For two months, the workers, craftsmen and poor city dwellers of Paris are in the saddle and an immense surge of creativity is unleashed. The walls were lined with news posters. The painter Gustav Courbet organized a Federation of Artists which confiscated the art collection stored in the Parisian mansion of Adolph Thiers. At Courbet’s instigation, militarist statues are pulled down. Artists write manifestos calling for “Community Luxury” and “Public Beauty”. Political clubs sprung up throughout the city, including the Women’s Union. Contemporary commentators scoffed at the large number of women who attended club meetings. Hostile contemporaries described how screaming women with crying babies and red sashes dominated some of these clubs. Marx saw it differently: “The real women of Paris again showed the heroic, noble and devoted surface. Working, thinking, fighting, bleeding Paris, almost unconscious in its incubation of a new society, of the Cannibal at its gates – beaming in the enthusiasm of its historic initiative!

The Marx family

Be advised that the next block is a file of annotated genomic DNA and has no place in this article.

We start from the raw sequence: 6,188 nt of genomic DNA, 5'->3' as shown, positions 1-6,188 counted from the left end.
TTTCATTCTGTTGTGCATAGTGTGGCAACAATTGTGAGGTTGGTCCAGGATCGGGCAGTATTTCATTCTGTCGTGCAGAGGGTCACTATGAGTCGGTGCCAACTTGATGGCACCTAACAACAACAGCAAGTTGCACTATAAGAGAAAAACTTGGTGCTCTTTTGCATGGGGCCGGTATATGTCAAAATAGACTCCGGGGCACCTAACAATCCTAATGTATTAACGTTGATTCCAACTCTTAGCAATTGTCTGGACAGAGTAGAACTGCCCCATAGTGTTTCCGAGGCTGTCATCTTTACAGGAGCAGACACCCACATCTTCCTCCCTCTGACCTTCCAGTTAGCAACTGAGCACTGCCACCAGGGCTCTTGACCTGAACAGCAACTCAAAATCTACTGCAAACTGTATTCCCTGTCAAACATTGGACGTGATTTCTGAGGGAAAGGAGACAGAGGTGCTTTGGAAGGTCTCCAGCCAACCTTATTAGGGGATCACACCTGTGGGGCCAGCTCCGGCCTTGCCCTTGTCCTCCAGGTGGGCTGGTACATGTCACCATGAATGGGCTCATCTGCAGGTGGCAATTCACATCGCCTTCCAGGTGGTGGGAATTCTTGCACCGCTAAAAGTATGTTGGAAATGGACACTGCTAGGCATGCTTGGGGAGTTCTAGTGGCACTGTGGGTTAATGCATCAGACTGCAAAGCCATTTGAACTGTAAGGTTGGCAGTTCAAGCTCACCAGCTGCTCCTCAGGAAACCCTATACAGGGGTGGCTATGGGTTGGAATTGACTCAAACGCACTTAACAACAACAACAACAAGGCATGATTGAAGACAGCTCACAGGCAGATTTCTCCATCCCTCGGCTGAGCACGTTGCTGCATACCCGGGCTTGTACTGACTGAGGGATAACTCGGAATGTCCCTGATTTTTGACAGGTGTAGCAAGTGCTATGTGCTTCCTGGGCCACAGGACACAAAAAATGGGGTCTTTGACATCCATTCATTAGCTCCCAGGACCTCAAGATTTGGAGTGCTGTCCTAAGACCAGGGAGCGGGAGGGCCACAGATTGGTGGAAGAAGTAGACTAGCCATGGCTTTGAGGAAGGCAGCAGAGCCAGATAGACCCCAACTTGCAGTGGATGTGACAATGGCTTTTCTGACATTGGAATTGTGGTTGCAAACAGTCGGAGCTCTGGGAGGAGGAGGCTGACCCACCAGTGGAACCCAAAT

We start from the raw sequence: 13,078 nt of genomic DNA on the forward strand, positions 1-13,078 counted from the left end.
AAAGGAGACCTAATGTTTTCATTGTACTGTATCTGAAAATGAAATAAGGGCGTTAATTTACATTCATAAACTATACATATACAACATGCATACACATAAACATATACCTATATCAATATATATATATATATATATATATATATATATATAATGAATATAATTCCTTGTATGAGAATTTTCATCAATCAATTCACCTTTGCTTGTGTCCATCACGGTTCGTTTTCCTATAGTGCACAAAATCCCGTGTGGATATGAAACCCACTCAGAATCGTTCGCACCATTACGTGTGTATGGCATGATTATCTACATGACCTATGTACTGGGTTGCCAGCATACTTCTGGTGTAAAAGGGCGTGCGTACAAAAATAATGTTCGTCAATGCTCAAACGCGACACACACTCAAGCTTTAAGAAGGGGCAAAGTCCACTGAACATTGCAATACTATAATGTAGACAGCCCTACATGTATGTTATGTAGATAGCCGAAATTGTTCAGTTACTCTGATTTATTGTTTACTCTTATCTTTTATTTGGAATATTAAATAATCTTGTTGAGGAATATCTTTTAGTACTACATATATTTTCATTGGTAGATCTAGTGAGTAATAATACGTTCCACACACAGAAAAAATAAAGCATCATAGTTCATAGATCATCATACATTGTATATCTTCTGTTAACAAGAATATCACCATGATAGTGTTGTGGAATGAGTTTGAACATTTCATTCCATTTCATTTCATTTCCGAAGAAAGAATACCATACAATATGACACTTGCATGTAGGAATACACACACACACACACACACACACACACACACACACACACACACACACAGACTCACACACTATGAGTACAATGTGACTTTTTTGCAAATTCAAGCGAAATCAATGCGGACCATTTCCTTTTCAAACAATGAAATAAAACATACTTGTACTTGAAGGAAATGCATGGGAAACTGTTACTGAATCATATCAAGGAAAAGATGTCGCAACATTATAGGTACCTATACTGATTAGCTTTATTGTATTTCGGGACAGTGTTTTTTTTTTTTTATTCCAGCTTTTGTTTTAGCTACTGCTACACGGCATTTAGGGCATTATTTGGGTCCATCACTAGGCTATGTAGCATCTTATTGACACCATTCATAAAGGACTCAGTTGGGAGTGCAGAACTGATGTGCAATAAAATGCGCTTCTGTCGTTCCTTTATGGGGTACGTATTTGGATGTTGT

The Commune transformed Marx’s home in London into a public place, first of fervent debate and organizing, then a place of refuge for the flood of penniless and persecuted Communards. One of the Marx family’s oldest friends, Gustav Flourens, was elected an official of the Commune but was captured and shot on 3rd April. The grief at the Marx home was deeply felt, with Jenny Marx calling Flourens, “The bravest of the brave”. Laura Marx was married to French revolutionary Paul Lafargue and lived in Bordeaux. In the spring of 1871 Laura had a sick child and a new baby. Lafargue was arrested after visiting the Commune, as an envoy of the First International and for being the son-in-law of Karl Marx. Jennychen and Eleanor, who were only 16, were determined to visit their sister. They traveled through France on fake passports using Williams’ name to hide their relationship with their notorious father. The two young women were nevertheless arrested and interrogated for several days as officials first tried to have them incriminate Paul Lafargue and then accused them of being subversive. At one point, the policeman in charge asked Jennychen: “And the International – is the association strong in England? She replied defiantly, “Yes, the most powerful and so it is in all countries!” Eventually, Jennychen and Eleanor were released. Back in London, they helped organize the rescue of desperate Communard refugees, a campaign they took very personally. Jennychen married the exiled communard Charles Longuet in 1872 and Aliénor became engaged to Hippolyte-Prosper-Olivier Lissagaray, historian of the Commune.